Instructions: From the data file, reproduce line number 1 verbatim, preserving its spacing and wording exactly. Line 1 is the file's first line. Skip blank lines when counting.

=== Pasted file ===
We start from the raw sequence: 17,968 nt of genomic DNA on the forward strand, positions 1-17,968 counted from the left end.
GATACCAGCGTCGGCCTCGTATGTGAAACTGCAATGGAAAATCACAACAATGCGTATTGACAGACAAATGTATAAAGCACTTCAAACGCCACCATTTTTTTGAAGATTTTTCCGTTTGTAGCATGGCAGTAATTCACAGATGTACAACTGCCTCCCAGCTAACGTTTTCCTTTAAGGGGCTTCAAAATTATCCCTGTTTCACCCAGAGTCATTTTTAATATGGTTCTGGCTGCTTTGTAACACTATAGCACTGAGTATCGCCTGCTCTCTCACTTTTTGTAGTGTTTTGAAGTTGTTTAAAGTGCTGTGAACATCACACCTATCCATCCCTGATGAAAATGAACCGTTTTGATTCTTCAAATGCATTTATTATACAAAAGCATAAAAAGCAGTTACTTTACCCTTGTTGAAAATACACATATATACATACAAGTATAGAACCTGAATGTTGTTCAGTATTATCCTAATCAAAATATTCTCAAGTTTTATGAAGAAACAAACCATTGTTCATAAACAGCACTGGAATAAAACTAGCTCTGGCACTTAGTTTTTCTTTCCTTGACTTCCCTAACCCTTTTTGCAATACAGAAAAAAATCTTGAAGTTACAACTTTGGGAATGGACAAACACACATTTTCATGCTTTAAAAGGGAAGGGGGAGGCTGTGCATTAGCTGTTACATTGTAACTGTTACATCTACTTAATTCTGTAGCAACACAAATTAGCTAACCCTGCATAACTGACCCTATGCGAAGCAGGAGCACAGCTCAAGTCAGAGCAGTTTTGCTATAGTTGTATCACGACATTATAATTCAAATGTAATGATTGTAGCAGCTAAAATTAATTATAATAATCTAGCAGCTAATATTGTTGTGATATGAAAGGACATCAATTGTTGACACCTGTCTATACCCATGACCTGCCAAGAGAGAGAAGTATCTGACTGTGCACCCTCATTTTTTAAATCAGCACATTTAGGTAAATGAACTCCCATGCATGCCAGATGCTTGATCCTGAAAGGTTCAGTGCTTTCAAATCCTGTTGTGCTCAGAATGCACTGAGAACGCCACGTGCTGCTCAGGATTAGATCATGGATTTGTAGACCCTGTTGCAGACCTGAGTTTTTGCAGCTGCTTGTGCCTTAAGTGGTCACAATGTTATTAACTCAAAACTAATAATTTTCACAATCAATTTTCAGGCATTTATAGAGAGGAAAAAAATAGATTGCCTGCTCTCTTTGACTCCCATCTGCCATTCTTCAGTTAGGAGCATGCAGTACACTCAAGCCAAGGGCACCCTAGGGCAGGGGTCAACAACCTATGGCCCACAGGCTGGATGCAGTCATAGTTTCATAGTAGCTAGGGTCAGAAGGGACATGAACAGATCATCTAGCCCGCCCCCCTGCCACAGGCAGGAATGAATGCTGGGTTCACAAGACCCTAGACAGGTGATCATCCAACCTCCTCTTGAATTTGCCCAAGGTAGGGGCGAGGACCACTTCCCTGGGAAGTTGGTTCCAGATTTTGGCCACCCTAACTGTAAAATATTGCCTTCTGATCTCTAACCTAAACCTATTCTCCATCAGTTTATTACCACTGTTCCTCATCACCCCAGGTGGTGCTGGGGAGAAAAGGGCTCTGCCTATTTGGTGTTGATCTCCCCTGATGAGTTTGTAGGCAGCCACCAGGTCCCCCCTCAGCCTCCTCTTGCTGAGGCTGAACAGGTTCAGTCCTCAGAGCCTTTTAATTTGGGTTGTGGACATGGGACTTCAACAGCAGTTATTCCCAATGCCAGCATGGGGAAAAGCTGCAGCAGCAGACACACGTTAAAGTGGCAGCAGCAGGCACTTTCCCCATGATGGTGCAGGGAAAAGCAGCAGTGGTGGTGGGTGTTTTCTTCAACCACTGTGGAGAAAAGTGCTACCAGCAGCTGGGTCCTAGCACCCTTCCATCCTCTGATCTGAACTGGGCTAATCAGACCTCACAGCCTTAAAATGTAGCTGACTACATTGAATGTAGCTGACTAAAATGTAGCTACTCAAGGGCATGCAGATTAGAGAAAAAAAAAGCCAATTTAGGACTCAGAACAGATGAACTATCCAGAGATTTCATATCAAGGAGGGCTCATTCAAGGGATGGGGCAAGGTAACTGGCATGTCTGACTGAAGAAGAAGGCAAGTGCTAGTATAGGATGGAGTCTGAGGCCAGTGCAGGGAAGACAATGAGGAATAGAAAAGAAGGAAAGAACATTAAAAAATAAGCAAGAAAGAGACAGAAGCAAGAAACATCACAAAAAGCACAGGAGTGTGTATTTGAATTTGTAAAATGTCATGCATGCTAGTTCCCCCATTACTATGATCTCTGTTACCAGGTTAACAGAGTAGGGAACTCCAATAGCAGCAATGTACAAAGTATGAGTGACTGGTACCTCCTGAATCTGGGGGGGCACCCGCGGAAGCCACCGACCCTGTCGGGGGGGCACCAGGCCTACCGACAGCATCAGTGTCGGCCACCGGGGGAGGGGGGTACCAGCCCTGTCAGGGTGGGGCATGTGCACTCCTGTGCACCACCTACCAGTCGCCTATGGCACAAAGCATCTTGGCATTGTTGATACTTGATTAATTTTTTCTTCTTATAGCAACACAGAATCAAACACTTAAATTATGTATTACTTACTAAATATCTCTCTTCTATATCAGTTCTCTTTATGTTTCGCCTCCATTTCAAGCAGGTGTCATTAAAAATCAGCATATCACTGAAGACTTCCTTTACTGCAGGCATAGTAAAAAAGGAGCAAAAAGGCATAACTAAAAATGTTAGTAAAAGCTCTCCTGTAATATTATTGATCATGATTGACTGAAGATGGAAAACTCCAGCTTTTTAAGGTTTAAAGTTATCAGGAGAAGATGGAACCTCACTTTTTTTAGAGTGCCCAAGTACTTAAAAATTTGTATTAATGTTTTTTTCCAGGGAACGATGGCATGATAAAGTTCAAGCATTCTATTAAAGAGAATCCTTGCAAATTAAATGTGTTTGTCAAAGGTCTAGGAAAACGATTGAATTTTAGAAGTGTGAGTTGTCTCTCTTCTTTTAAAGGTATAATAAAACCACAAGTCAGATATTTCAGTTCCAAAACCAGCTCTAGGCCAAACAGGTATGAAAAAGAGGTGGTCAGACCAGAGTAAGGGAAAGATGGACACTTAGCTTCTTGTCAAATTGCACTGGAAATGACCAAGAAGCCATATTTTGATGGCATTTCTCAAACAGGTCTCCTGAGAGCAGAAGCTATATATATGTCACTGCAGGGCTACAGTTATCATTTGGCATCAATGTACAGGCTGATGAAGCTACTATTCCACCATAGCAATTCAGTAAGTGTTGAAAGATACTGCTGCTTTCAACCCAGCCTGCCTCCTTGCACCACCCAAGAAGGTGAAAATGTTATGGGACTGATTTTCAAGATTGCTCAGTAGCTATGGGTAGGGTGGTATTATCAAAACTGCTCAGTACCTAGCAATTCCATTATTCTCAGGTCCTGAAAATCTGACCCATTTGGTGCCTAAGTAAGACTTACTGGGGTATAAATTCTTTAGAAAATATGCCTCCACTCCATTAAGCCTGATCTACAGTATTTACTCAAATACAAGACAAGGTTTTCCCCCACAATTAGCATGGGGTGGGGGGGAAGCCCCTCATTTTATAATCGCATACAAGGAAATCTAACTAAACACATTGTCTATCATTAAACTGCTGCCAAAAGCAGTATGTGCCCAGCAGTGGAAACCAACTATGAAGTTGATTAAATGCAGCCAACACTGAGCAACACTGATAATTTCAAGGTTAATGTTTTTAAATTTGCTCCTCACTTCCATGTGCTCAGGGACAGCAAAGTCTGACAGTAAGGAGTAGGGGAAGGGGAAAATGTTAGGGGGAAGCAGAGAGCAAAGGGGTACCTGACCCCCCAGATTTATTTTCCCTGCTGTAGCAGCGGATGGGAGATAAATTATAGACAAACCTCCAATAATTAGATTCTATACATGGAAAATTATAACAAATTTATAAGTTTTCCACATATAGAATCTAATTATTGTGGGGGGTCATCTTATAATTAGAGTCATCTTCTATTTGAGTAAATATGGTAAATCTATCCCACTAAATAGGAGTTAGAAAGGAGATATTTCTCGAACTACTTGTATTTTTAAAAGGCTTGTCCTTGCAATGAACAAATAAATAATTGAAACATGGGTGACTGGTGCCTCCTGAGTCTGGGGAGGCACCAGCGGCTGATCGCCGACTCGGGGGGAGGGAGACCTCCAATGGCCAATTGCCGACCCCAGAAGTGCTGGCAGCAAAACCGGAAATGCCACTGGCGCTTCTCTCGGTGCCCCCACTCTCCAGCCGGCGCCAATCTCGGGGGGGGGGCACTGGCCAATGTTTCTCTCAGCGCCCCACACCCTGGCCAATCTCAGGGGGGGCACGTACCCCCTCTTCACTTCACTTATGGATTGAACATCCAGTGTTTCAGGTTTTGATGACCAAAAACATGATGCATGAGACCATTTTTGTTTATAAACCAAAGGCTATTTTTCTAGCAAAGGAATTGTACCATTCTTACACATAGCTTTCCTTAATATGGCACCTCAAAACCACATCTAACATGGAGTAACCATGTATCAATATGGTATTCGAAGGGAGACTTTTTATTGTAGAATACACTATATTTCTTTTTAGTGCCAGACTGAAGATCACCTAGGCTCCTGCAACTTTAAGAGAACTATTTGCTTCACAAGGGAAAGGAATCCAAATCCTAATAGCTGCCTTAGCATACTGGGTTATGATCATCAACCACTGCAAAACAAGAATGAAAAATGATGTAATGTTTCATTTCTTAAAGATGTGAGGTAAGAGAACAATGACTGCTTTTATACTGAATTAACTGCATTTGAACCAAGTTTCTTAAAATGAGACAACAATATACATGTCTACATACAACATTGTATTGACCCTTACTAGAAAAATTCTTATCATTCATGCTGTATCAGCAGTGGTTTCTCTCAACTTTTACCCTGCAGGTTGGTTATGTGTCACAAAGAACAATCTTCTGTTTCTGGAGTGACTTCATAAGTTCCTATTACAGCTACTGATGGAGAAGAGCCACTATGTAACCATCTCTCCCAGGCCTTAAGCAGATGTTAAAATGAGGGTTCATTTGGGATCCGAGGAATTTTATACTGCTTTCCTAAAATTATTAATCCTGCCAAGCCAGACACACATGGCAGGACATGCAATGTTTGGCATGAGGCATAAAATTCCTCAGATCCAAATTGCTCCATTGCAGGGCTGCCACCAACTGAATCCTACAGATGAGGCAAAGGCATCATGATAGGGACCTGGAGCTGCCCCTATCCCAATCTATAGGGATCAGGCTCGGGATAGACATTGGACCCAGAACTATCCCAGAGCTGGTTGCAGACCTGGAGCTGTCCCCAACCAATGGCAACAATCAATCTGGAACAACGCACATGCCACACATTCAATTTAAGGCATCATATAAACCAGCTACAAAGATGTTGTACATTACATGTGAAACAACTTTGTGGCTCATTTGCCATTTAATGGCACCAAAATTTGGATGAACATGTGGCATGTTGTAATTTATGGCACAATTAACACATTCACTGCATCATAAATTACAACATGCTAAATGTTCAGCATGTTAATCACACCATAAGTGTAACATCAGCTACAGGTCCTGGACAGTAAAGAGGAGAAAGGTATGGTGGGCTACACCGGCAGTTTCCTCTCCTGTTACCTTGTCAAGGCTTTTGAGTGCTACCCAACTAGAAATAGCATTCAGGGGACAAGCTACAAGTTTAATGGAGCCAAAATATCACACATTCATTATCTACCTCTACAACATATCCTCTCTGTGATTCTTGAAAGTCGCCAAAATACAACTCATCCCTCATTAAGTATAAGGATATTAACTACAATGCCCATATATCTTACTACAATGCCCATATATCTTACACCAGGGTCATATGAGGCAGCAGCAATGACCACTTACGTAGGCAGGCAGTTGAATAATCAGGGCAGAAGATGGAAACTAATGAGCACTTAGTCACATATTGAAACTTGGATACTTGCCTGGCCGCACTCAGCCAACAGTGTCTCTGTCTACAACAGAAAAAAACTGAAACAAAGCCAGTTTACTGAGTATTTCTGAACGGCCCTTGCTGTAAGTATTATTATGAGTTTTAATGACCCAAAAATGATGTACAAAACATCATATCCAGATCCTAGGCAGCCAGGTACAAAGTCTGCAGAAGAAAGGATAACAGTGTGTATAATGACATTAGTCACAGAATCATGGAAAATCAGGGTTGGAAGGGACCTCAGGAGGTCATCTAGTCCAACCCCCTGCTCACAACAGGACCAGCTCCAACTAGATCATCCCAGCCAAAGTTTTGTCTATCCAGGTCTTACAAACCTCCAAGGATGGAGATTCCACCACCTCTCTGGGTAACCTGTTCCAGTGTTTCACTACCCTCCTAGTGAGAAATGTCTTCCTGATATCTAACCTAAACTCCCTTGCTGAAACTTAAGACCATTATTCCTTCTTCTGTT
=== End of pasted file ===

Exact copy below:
We start from the raw sequence: 17,968 nt of genomic DNA on the forward strand, positions 1-17,968 counted from the left end.